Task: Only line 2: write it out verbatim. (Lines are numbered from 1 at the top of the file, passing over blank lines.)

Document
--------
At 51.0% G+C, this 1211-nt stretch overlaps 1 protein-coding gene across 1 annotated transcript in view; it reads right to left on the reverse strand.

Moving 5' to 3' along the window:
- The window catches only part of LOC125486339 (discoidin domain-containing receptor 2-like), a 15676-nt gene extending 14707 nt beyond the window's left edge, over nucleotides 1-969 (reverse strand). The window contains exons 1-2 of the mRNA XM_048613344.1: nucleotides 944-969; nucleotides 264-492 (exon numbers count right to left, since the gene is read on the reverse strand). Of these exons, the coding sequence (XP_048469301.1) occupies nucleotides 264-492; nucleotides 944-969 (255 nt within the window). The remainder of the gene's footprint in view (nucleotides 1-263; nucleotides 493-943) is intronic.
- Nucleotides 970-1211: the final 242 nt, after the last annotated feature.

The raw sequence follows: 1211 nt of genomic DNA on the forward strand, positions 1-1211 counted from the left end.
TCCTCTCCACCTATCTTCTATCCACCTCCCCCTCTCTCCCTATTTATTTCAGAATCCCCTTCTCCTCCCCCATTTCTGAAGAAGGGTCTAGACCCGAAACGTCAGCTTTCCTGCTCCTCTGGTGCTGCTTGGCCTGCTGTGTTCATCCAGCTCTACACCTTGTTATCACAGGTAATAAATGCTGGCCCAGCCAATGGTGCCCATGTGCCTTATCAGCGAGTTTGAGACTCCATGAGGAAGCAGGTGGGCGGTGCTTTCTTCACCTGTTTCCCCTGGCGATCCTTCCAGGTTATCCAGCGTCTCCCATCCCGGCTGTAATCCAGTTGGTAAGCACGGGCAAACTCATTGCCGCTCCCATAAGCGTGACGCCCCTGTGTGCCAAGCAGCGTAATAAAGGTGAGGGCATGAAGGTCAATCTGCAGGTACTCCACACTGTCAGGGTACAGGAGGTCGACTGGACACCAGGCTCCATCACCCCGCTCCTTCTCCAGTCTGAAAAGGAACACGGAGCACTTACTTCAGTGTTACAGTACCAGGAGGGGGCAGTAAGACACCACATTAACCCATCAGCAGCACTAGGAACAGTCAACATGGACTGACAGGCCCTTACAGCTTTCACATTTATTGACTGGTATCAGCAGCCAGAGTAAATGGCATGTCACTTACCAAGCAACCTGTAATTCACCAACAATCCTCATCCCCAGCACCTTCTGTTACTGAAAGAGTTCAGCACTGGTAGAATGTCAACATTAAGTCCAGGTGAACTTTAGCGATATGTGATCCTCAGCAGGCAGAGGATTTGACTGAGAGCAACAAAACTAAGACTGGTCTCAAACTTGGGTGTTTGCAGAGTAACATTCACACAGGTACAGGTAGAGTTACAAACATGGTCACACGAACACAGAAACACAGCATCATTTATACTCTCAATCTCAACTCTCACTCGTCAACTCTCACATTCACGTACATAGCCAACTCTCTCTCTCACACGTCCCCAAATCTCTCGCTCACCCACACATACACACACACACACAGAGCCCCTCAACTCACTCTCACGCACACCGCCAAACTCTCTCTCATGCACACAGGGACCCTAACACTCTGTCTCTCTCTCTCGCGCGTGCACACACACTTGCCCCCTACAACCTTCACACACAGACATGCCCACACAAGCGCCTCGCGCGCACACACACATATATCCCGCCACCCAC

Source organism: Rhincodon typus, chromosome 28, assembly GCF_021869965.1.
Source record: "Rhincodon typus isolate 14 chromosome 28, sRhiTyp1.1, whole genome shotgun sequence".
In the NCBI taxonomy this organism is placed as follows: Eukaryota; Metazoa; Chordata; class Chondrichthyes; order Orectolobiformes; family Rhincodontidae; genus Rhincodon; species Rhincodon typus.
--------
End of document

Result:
Moving 5' to 3' along the window: